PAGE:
During these reflection exercises, they are invited to deeply question their conceptions of sustainable development and the practices that exist in the world today. They are also asked to consider what it means to be a leader for sustainability. They review the way their knowledge and experiences have reshaped their previous conceptions and attitudes. It is a very rich moment when they begin to consider what has emerged in place of their old values.

This critical deep dive into their values paves the way for students to experience the desired paradigm shift. We hope they will commit themselves to working for an inclusive and sustainable economy while seeking innovative solutions to increasingly complex socioeconomic issues.

Opportunities Online and in Person

So far, we have offered the course three times: in June and October of 2021 and March of 2022. Each class has attracted about 20 students for a total of 70 over the three editions. Students have come from schools in Mexico, the U.S., Nigeria, Spain, India, Chile, Canada, Australia, Japan, and China.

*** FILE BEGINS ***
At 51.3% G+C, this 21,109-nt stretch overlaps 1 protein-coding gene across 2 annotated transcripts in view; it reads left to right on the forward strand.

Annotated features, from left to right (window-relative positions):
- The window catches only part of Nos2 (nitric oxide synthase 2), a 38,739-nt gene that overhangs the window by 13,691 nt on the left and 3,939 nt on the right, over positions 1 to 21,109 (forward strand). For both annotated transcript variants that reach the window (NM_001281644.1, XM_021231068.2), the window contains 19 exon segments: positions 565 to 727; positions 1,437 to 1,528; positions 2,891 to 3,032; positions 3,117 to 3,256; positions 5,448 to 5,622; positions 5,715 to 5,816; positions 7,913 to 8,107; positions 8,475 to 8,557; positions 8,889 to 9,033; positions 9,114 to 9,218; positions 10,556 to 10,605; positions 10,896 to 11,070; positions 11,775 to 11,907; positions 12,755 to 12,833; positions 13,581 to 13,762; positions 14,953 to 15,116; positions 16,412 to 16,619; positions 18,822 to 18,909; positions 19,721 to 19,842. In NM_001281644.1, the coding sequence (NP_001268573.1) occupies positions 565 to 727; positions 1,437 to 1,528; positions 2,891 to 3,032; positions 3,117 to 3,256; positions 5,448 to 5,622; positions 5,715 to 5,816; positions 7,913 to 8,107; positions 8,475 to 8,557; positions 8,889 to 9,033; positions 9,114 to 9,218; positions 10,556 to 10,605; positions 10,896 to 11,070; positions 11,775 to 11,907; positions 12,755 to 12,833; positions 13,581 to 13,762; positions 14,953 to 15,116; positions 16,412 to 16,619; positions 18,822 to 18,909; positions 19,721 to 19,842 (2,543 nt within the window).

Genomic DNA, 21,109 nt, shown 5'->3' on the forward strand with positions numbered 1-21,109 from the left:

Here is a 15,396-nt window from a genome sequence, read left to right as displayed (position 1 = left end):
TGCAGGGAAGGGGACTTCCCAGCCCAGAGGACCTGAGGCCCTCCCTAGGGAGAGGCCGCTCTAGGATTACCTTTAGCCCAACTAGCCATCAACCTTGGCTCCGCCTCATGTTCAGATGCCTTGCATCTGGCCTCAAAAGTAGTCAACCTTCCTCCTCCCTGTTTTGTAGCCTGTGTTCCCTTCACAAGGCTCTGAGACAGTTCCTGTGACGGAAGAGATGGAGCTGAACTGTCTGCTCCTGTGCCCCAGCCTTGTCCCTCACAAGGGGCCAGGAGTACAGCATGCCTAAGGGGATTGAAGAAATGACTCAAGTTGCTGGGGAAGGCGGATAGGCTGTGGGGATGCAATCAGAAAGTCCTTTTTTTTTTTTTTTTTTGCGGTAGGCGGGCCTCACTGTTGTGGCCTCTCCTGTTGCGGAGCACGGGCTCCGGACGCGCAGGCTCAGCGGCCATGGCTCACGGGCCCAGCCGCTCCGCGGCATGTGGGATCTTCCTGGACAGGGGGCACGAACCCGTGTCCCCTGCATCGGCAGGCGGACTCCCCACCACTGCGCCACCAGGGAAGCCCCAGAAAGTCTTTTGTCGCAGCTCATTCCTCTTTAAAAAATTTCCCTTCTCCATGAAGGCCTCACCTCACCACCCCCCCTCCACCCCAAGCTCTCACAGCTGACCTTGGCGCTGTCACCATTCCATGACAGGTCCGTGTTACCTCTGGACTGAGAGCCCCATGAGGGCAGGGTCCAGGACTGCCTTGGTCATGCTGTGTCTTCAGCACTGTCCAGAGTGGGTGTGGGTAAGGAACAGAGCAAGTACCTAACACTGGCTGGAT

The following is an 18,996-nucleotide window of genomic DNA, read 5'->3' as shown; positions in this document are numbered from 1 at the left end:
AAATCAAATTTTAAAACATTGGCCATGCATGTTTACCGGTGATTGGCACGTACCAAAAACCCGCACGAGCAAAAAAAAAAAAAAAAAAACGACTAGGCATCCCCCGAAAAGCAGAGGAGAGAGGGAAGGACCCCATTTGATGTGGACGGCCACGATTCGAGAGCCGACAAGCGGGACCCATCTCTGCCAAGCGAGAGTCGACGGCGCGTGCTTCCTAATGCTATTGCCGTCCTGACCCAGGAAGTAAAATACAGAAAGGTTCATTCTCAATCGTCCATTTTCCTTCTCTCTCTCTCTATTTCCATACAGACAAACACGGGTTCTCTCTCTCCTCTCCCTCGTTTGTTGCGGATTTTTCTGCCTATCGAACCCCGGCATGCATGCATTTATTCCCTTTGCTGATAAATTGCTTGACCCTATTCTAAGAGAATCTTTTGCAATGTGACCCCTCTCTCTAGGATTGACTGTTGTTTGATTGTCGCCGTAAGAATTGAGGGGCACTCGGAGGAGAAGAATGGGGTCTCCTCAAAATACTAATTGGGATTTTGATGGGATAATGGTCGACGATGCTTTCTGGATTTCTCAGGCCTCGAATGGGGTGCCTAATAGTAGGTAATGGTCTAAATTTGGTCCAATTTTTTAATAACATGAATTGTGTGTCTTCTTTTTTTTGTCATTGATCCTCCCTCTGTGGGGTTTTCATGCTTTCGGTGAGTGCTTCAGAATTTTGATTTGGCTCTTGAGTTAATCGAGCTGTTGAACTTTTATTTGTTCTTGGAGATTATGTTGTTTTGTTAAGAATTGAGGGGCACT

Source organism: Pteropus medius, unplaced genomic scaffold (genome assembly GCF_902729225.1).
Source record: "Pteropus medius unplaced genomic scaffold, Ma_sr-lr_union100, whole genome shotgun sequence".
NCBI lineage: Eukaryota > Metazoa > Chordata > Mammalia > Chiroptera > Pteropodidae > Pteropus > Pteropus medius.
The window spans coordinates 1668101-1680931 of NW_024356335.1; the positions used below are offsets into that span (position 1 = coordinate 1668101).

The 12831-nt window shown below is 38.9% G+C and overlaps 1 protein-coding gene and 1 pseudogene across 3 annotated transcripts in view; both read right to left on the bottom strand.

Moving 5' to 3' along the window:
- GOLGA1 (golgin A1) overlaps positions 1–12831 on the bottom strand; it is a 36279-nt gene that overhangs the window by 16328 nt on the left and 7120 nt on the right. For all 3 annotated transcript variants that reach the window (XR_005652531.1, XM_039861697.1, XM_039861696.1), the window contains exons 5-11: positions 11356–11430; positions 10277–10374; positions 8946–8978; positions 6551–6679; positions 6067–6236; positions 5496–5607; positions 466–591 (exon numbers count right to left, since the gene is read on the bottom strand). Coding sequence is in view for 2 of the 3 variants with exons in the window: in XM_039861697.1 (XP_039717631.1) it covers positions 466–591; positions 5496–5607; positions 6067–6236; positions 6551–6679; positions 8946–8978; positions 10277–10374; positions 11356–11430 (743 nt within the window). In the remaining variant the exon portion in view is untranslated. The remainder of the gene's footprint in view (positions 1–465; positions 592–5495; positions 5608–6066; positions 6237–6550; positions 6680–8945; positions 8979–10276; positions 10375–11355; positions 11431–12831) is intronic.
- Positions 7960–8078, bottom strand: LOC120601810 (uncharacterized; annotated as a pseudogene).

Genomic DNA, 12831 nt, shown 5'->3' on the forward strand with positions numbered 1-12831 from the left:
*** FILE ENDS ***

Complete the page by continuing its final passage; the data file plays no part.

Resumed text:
Up until this point, due to COVID-19, we have held the class online. Obviously, exploring the Amazon virtually and from a distance presents huge limitations. However, even held online, the course has managed to circumvent some barriers and provoke enchantment.

The online experience is based on a rich set of images, which reveal the multiple faces of the Amazon. The guided tour begins by presenting mythical images of the forest before gradually unveiling aspects of the region that are lesser-known to foreign audiences. Students learn that the Amazon is not restricted to the forest and to the Indigenous people. The territory is full of culture, which students experience through videos that feature traditional dances, musicians, and popular festivals.

There are many visions of and desires for the future of the Amazon. Keeping the forest standing is not incompatible with economic development.

In October 2022, we intend to offer the course as a weeklong in-person experience. Five days will be spent on boats sailing along the Tapajós River and visiting communities along the way. We know that the chance to be present in such an unfamiliar territory can be transformative for students, because we have offered similar programs in the past.

For instance, in 2019, FGVces partnered with Zeppelin University in Friedrichshafen, Germany, for a cross-cultural expedition in the Tapajós region in the Brazilian state of Pará. In a video about the trip, students from both schools describe their reactions to the journey, which allowed them to view business problems through new windows of knowledge. They were able to reflect on their assumptions about the world and learn to understand “the other” as both human and nonhuman beings.